Unfortunately, Jerry has passed on now, so you can't experience it live anymore. That's too bad, but luckily we still have the live performances on tape, so we can pass it on to our children. Thank God for that.

Now excuse me while I go and experience some of that divine grooviness for myself

Tuesday, February 14, 2006

Israeli Anti-Semetic Cartoon Contest!

Amitai Sandy (29), graphic artist and publisher of Dimona Comix Publishing, from Tel-Aviv, Israel, has followed the unfolding of the “Muhammad cartoon-gate” events in amazement, until finally he came up with the right answer to all this insanity - and so he announced today the launch of a new anti-Semitic cartoons contest - this time drawn by Jews themselves!

“We’ll show the world we can do the best, sharpest, most offensive Jew hating cartoons ever published!” said Sandy “No Iranian will beat us on our home turf!

Those Jews are so clever. Here's the link

Sunday, February 12, 2006

Memories from the past

I think I was around 14 at the time when someone approached me with his theological question. I don't know exactly why he asked me of all people, because I wasn't particularly pious at the time, but for some reason he thought I could help him answer his problem.

The question he had was regarding the rabbinic idea of yetzar harah (evil inclination). He told me that he understood that there was no outside entity that tricked people into doing bad, rather we did bad things due to our own natural inclination. His problem was that he understood that chazal (the Talmudic rabbis) seemed to understand it as some outside agent such as an angel and not some thing which is innate in us. This seemed to bother him greatly.

My response was that you should take the Rabbis words allegorically (although, I probably didn't use such fancy language at the time) and not literally. And it doesn't even matter if the rabbis themselves actually took it literally, all that mattered was what wisdom we can take from them and apply to our lives to make it better. You have to look beyond the surface and try to see the truth and wisdom of their words if you want to remain in their spiritual tradition. I didn't mean to say that we should interpret their words in a way that contradicted their intended meaning. Rather I meant to say that whether or not the evil inclination is an external or internal force, there may be still value in their words in how best to overcome it.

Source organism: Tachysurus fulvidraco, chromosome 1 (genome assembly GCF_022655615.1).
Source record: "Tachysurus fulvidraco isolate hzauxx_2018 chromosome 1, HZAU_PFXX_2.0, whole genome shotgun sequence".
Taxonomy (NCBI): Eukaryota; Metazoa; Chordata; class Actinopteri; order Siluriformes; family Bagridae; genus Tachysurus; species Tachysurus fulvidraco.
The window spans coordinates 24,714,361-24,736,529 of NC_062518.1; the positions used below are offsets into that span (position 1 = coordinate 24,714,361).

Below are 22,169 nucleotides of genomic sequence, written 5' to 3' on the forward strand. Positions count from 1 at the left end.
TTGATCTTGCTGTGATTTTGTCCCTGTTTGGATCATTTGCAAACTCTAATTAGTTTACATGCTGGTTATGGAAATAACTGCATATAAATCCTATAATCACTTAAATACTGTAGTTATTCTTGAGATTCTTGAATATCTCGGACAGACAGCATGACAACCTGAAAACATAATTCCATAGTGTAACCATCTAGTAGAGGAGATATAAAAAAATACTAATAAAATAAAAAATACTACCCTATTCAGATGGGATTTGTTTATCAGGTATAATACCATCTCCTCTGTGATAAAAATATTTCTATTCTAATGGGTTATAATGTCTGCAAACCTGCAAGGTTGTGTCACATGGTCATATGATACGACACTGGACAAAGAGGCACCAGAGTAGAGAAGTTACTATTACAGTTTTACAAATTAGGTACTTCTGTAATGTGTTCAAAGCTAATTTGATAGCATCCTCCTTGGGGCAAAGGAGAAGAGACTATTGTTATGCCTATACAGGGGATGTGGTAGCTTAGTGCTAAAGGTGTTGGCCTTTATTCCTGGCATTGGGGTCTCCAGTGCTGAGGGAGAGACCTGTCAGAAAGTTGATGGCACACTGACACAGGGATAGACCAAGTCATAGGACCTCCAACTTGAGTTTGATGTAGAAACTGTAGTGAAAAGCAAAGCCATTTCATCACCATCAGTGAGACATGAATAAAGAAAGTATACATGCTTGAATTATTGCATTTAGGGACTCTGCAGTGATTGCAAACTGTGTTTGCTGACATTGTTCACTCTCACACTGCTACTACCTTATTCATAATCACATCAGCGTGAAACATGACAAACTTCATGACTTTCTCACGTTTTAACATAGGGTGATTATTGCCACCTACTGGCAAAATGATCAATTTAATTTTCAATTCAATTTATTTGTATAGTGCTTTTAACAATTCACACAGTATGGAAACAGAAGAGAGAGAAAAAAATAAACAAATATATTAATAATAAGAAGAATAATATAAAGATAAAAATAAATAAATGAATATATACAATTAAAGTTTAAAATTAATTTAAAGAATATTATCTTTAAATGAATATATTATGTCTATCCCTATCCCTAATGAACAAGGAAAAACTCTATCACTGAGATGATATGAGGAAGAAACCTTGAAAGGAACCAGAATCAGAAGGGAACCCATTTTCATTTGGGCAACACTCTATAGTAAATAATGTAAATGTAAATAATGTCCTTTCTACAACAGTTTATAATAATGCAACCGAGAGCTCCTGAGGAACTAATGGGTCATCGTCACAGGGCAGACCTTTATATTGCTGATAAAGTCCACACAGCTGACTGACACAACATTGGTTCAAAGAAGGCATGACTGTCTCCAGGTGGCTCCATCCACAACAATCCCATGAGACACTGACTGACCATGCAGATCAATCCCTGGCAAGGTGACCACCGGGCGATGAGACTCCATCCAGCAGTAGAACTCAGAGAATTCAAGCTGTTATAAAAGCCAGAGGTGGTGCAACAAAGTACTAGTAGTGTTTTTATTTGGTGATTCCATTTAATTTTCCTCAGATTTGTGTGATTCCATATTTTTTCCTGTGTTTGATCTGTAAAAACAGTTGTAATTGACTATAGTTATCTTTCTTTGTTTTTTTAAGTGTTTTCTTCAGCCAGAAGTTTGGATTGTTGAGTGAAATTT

I still think this is the best approach a person should take if he wants to think rationally and at the same time remain within the tradition of the Rabbis. I think it was Rambam who said that any one who takes the words of the Jewish sages as literal is a fool. Now I don't think Rambam was a fool either, so I think he probably understood that the sages believed in some irrational things too, but I think his intention was that we should try to take the essence of their spiritual message and not dwell on the superficial aspect of their words. This, of course, depends on if the words of the Jewish sages contained any real truth. I don't have as much faith in them as Rambam did, I'm sure, but I do like to give people the benefit of the doubt when possible.

My friend agreed that this was a wise approach, but he still had a problem with the sages way of expressing their words. His problem was that when they talk about the yetzar harah as an external cause that takes away our moral responsibility. If we are the cause of our own actions then we are responsible, but if the cause is from outside then some of the responsibility is taken away from us. He felt the Rabbis expressed themselves in a misleading way that would hinder rather than help a person spiritually. At the time I had to admit he had a valid point.

But the fact is I think that our passions (yetzar Harah) is nothing more than external causes acting upon us. No, I don't understand it as an angel sitting on our shoulder whispering to us to do wicked thing. But when we see or experience something which we think will benefit us we automatically desire it unless there is another thing which has a stronger attraction on us. We really don't have a choice in whether we are attracted to something or not. It's not like we directly create or control our own desires. So I guess there is something to be said for the way the Rabbis expressed themselves after all.